The field of proteomics has used mass spectrometry (MS) techniques to provide qualitative results that describe the protein complement of complex protein samples [1
]. Researchers also use modifications of these MS technologies for the quantitative analysis of proteins in complex samples [1
], and often hundreds to thousands of proteins are quantified per experiment. Some quantitative techniques involve peptide isotopic labeling [4
]. In contrast, label-free techniques have focused on analysis of MS/MS peak heights or observed peptide spectral count information [9
]. Peptides are produced in an enzymatic digestion of the protein mixture, often using trypsin, which generally cleaves the proteins at the C-terminus of lysine or arginine amino acid residues [13
Spectral counting techniques typically infer the relative quantity of a protein by counting the number of MS detected tryptic peptides associated with the protein being quantified as a fraction of all observed peptide counts. However, spectral counting can be confounded by the fact that the likelihood of peptide detection by MS techniques can vary greatly from one peptide to another based on the particular physicochemical properties of the peptide sequences. Peptide physicochemical properties can affect final MS detection through several factors such as the ability to recover peptides during the cation exchange and reversed phase LC stages of sample preparation, variation in ionization efficiency of the peptide in the ion source of a particular MS instrument, and can affect mass analysis in MS and MS/MS modes [9
]. Peptide properties such as peptide length, mass, amino acid composition, solubility, net charge, and other properties can impact peptide detection. This variability in peptide detection can lead to errors in assessing the abundance of the parent protein producing the tryptic peptides.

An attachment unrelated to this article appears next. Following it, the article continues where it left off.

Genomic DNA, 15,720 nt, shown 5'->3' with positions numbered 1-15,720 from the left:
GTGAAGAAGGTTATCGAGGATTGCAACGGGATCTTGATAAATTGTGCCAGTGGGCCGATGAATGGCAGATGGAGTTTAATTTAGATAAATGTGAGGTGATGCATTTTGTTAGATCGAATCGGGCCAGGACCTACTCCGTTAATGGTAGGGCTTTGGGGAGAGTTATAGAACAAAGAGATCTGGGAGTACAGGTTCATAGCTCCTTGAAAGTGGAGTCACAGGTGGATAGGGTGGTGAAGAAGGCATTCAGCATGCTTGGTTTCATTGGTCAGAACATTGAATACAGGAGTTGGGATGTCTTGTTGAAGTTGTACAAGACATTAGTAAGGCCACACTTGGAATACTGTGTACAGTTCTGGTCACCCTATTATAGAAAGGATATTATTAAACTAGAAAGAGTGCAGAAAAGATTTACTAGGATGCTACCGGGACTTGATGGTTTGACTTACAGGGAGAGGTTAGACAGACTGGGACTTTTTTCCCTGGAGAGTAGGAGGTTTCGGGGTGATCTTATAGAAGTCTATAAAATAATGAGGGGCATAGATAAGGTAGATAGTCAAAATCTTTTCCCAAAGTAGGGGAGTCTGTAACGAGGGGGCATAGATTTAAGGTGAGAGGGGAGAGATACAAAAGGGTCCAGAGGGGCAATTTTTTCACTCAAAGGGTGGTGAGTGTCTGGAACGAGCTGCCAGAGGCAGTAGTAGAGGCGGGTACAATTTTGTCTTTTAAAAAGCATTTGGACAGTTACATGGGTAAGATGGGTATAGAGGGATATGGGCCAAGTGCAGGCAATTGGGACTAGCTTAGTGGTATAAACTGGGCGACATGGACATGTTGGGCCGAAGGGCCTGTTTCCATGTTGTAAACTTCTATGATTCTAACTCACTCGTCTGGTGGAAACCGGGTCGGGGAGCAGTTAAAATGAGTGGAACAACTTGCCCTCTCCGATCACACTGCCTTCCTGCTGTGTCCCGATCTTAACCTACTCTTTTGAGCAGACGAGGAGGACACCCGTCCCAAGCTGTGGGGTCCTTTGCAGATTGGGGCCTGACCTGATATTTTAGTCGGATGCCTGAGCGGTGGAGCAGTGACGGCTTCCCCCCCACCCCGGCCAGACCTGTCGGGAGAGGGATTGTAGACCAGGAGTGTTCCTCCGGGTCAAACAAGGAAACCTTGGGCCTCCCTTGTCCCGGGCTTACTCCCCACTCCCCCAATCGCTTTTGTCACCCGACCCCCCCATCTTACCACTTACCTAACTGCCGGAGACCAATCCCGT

Lu et al
] have described a novel technique for protein quantitation, Absolute Protein Expression measurements (APEX), where machine learning techniques are used to improve quantitation results over basic spectral counting. In the APEX technique, a supervised classification algorithm is used to predict the probability of peptide detection by MS based on the peptide's physicochemical properties. For each protein in the sample, the expected number of peptide observations (spectral counts) is computed based on predicted MS detectability of the corresponding tryptic peptides. In other words, the computationally predicted (expected) spectral counts are corrected for the variable peptide detection probabilities related to peptide physicochemical properties and the specific MS technology in use.
More formally, the APEX technique, given by equation 1 [16
], is a modified spectral counting method in which the total observed
spectral count for protein i
) is normalized by a computationally predicted
) for one molecule of protein i
. The computed values are weighted based on the protein identification probability (pi
). A relative APEX score is obtained by dividing by the sum of the values for all N